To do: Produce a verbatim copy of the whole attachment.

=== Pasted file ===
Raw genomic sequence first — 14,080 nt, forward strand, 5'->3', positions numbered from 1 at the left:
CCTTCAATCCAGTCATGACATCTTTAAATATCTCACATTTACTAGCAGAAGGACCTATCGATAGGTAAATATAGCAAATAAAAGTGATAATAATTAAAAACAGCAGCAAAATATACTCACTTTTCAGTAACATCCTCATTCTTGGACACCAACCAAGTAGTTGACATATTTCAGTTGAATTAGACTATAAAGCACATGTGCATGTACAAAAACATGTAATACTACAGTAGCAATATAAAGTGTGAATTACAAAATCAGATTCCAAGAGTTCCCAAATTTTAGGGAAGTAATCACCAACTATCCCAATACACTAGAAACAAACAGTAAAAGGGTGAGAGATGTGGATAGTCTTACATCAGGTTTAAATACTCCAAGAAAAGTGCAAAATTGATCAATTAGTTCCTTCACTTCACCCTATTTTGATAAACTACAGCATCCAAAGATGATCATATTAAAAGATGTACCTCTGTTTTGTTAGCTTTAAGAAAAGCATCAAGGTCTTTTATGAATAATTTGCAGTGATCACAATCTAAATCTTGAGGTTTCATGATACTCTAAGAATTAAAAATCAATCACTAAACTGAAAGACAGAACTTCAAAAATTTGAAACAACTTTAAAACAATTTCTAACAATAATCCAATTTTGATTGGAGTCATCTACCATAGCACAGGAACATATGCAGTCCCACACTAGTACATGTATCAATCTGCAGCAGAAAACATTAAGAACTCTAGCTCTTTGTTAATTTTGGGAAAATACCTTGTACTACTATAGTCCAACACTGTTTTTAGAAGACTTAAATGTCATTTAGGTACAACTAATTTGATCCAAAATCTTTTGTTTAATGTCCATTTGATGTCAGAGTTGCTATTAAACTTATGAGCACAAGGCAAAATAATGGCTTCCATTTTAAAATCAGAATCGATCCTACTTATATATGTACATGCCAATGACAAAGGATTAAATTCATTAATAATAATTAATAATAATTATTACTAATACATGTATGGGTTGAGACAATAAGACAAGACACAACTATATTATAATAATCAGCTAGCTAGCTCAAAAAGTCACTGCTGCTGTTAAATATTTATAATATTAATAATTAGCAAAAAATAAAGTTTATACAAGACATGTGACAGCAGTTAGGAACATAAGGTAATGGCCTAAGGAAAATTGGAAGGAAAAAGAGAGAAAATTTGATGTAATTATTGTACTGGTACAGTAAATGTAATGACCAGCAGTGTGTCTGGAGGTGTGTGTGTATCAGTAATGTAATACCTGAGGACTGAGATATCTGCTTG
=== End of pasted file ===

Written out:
Raw genomic sequence first — 14,080 nt, forward strand, 5'->3', positions numbered from 1 at the left:
CCTTCAATCCAGTCATGACATCTTTAAATATCTCACATTTACTAGCAGAAGGACCTATCGATAGGTAAATATAGCAAATAAAAGTGATAATAATTAAAAACAGCAGCAAAATATACTCACTTTTCAGTAACATCCTCATTCTTGGACACCAACCAAGTAGTTGACATATTTCAGTTGAATTAGACTATAAAGCACATGTGCATGTACAAAAACATGTAATACTACAGTAGCAATATAAAGTGTGAATTACAAAATCAGATTCCAAGAGTTCCCAAATTTTAGGGAAGTAATCACCAACTATCCCAATACACTAGAAACAAACAGTAAAAGGGTGAGAGATGTGGATAGTCTTACATCAGGTTTAAATACTCCAAGAAAAGTGCAAAATTGATCAATTAGTTCCTTCACTTCACCCTATTTTGATAAACTACAGCATCCAAAGATGATCATATTAAAAGATGTACCTCTGTTTTGTTAGCTTTAAGAAAAGCATCAAGGTCTTTTATGAATAATTTGCAGTGATCACAATCTAAATCTTGAGGTTTCATGATACTCTAAGAATTAAAAATCAATCACTAAACTGAAAGACAGAACTTCAAAAATTTGAAACAACTTTAAAACAATTTCTAACAATAATCCAATTTTGATTGGAGTCATCTACCATAGCACAGGAACATATGCAGTCCCACACTAGTACATGTATCAATCTGCAGCAGAAAACATTAAGAACTCTAGCTCTTTGTTAATTTTGGGAAAATACCTTGTACTACTATAGTCCAACACTGTTTTTAGAAGACTTAAATGTCATTTAGGTACAACTAATTTGATCCAAAATCTTTTGTTTAATGTCCATTTGATGTCAGAGTTGCTATTAAACTTATGAGCACAAGGCAAAATAATGGCTTCCATTTTAAAATCAGAATCGATCCTACTTATATATGTACATGCCAATGACAAAGGATTAAATTCATTAATAATAATTAATAATAATTATTACTAATACATGTATGGGTTGAGACAATAAGACAAGACACAACTATATTATAATAATCAGCTAGCTAGCTCAAAAAGTCACTGCTGCTGTTAAATATTTATAATATTAATAATTAGCAAAAAATAAAGTTTATACAAGACATGTGACAGCAGTTAGGAACATAAGGTAATGGCCTAAGGAAAATTGGAAGGAAAAAGAGAGAAAATTTGATGTAATTATTGTACTGGTACAGTAAATGTAATGACCAGCAGTGTGTCTGGAGGTGTGTGTGTATCAGTAATGTAATACCTGAGGACTGAGATATCTGCTTG